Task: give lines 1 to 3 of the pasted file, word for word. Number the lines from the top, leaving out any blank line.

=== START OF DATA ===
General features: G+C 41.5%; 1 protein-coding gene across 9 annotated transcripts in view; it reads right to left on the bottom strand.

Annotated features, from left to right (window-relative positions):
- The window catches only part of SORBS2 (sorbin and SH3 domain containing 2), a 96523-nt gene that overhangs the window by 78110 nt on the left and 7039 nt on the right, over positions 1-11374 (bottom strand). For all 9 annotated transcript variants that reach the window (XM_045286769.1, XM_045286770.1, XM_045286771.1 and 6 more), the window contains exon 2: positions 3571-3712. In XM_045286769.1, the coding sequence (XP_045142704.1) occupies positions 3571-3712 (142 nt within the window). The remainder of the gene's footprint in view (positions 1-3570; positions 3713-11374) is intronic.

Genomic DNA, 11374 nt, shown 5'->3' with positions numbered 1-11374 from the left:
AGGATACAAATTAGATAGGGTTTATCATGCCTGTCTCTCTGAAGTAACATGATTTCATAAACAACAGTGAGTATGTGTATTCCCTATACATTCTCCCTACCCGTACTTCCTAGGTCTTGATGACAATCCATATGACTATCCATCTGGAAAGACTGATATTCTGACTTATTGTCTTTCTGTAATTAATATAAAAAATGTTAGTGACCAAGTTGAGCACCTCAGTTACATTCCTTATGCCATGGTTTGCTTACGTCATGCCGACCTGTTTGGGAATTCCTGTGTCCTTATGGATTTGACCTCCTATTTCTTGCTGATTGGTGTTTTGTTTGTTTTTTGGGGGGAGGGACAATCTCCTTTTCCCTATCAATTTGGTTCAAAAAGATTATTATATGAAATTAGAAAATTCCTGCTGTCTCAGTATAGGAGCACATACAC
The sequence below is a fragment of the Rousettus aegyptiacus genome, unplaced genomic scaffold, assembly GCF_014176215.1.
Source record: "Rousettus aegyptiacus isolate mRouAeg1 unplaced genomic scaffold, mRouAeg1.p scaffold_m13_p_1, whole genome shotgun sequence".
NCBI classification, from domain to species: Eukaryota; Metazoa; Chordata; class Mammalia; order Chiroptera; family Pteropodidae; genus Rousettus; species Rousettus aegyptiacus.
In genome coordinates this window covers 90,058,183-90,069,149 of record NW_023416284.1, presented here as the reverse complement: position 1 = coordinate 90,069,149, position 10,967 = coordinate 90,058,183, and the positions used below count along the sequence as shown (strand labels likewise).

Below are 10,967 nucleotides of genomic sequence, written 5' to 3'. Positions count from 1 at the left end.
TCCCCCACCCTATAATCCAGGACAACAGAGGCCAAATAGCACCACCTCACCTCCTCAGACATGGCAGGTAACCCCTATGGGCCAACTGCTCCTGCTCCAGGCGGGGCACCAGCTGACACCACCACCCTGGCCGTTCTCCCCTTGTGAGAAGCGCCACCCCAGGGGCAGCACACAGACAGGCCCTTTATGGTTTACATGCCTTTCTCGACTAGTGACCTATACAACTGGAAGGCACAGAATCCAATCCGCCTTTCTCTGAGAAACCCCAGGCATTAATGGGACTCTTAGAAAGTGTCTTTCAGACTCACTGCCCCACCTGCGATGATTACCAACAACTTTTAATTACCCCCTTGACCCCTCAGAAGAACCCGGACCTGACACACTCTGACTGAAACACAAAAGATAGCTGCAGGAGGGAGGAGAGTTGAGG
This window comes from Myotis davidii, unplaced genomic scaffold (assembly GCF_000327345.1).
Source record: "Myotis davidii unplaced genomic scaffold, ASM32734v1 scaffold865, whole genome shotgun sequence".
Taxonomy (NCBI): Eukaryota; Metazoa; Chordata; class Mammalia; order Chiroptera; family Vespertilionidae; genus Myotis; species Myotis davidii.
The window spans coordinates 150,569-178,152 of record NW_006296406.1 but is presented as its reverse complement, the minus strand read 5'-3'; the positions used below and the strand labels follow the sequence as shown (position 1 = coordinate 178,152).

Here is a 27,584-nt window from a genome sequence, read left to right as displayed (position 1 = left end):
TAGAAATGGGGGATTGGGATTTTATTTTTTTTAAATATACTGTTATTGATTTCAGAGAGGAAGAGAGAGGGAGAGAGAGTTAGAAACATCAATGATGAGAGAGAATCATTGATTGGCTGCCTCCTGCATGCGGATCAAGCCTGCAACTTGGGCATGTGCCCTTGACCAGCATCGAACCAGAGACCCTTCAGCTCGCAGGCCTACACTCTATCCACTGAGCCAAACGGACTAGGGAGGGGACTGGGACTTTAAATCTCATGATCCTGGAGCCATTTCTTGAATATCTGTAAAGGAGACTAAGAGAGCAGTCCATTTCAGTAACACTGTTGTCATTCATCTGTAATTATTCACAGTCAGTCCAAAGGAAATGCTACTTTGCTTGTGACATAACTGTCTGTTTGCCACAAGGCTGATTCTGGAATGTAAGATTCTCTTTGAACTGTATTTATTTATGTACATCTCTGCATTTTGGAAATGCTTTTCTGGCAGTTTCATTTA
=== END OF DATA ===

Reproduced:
General features: G+C 41.5%; 1 protein-coding gene across 9 annotated transcripts in view; it reads right to left on the bottom strand.

Annotated features, from left to right (window-relative positions):
- The window catches only part of SORBS2 (sorbin and SH3 domain containing 2), a 96523-nt gene that overhangs the window by 78110 nt on the left and 7039 nt on the right, over positions 1-11374 (bottom strand). For all 9 annotated transcript variants that reach the window (XM_045286769.1, XM_045286770.1, XM_045286771.1 and 6 more), the window contains exon 2: positions 3571-3712. In XM_045286769.1, the coding sequence (XP_045142704.1) occupies positions 3571-3712 (142 nt within the window). The remainder of the gene's footprint in view (positions 1-3570; positions 3713-11374) is intronic.